The autopsy was also poorly done. When I finally (after weeks of oversight and confusion) received the autopsy results, I showed them to doctor-friends in LA who were taken aback by the report. I engaged a renowned and very compassionate pathologist from a distinguished university who managed to "reconstruct" the autopsy, despite the fact that the Pierce County doctors did not keep the requisite number of tissue samples, -- the pathologist was able to provide important medical information about David's heart, which we would never have had. The cause of David's death was listed as coronary artery disease, which was not entirely inaccurate, though this was a "broad" category. The heroic pathologist (who also said that these county medical examiner's offices should be taken over by teaching hospitals and reputable medical centers -- that they were scandalous) discovered, for example, that what the Pierce County office called "fibrosis" was actually proof of a previous "silent" heart attack which David had had -- it was unclear when.
The very night that David died, Pierce County administrative staff talked to the press about David, announcing that his death was a "heart attack" -- though they told me that they could not state the cause of his death until the autopsy results were final. They refused many of my calls, they "misfiled" the report on their computers -- and when I asked to speak to the medical examiner himself (a right of all family members of the deceased) I was told that he was unavailable. Later, John Howard claimed that I had never asked to speak to him.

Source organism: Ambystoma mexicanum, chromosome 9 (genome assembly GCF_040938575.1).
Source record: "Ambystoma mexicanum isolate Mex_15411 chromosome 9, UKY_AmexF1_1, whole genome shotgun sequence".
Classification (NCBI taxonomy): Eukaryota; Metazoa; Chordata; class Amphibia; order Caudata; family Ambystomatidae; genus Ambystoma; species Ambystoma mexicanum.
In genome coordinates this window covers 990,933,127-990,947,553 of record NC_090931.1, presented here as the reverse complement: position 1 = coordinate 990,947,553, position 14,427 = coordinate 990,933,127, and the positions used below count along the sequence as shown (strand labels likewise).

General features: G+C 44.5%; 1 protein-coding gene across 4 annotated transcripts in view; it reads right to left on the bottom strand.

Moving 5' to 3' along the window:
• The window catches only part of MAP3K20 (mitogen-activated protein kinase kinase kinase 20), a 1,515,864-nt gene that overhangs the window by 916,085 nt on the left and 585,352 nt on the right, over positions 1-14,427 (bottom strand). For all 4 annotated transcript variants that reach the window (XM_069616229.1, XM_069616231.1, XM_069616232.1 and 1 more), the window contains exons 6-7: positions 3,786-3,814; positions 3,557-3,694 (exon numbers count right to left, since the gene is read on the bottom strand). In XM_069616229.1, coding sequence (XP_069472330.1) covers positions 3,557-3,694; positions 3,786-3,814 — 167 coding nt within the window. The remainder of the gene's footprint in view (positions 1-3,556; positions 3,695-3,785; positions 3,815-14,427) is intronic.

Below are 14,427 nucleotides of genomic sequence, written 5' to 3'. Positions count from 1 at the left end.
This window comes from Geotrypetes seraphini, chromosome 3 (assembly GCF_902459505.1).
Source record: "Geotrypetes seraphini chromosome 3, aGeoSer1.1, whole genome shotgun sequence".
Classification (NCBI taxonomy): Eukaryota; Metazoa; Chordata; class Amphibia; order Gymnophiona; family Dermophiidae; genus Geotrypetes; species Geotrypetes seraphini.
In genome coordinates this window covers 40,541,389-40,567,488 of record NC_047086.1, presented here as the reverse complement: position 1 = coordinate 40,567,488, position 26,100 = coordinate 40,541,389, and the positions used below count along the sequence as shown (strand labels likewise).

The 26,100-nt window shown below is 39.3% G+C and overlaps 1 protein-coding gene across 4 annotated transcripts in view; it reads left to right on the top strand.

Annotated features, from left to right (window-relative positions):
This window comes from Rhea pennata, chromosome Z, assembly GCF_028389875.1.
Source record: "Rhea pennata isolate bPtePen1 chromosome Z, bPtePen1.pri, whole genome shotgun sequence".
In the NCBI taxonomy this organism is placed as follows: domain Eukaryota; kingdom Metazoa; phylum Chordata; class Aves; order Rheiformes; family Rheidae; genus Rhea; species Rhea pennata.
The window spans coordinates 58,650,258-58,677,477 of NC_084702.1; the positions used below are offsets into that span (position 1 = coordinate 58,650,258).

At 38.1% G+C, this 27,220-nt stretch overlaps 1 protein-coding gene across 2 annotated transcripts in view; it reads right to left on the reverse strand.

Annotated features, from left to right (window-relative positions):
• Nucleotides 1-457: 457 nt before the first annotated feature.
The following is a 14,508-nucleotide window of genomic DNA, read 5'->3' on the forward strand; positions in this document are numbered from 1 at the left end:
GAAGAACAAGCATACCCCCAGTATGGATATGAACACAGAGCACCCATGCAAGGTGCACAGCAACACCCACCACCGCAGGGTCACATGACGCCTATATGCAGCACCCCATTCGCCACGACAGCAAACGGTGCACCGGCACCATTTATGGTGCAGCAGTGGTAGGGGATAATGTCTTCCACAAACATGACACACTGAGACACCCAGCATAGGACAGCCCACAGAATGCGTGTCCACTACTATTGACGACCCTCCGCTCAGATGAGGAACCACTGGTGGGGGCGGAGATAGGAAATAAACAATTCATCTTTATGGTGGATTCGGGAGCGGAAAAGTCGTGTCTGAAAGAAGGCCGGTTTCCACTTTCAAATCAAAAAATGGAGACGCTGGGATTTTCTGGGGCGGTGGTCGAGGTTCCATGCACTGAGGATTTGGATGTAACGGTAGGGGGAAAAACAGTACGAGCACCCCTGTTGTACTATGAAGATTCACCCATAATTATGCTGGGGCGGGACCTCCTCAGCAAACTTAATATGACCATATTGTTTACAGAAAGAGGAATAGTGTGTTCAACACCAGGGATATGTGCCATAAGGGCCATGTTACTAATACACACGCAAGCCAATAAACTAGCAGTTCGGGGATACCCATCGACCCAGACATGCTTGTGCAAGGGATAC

The LA Times, the Seattle Times, the Seattle Post-Intelligencer, and the TV program, Extra, all reported on how David's "case" was handled. I was able to speak out about what had happened -- though I have waited a long time to write this "late" report.
It is YOUR dead body and your loved ones I'm thinking of now. Out of nowhere, I recently heard from an investigator from a medical examiner's office in Honolulu, who happened on my website and found the narrative I posted there years ago about the Pierce County office. She had "blown the whistle" on some of the practices I've described here, which she says are widespread and endemic and particularly rampant in her "home" office in Hawaii -- (just as Pierce County holds a further dark history -- preceding John Howard's term of office -- including litigation over the commercial sale of autopsy photographs). This medical investigator found herself suddenly placed on "administrative leave," despite her good efforts. She is now appealing her treatment and trying to get the word out -- and ran across my site.
Her "search word" was "John Howard". The same John Howard who told the press when I reported what had happened to David, that he would not have done anything differently in the matter of David's body -- and that I was "on a soapbox".
The same "John Howard" whose name this thwarted investigator keyed in -- because she believes that he will ultimately have influence over her case -- this same John Howard -- who is now head of the National Association of Medical Examiners.
Will you or someone you love lose the right to be treated humanely in death -- just because a "wrong answer" will inevitably lead to a Pierce County experience? None of us knows when we will "go" -- but until these "local" coroners' offices and the policies and practices they "live by" are "deep-sixed" and overseen by reputable hospitals -- none of us can rest easy in anticipation of what Henry James called, memorably, "the distinguished Thing."